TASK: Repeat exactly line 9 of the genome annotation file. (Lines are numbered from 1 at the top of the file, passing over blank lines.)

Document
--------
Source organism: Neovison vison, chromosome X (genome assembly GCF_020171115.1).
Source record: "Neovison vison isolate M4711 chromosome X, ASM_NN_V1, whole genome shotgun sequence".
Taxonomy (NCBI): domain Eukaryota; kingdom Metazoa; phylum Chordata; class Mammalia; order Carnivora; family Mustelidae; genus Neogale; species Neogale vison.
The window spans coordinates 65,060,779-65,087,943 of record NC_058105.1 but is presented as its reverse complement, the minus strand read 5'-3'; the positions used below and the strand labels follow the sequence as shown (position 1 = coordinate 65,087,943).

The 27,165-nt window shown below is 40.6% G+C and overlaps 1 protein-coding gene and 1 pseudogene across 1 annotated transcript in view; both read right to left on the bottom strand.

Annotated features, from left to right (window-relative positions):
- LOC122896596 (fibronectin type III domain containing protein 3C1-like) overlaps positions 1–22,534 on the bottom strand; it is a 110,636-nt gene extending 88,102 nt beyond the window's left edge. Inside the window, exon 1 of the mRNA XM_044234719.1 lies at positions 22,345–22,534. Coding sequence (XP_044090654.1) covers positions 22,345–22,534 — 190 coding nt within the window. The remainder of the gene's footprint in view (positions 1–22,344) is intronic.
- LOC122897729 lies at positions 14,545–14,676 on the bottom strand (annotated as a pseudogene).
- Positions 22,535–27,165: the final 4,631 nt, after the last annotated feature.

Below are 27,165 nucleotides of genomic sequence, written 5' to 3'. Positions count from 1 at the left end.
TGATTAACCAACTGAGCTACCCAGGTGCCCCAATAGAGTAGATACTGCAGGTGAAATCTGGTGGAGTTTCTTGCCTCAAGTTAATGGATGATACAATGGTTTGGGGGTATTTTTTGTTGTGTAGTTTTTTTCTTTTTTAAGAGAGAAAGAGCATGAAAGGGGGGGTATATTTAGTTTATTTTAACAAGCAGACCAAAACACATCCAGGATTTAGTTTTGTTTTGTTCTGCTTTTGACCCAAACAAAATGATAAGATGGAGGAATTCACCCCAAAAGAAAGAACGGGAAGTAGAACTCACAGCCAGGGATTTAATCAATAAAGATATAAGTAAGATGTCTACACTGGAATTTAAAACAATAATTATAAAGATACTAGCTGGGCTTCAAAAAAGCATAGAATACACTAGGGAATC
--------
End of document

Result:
- Positions 22,535–27,165: the final 4,631 nt, after the last annotated feature.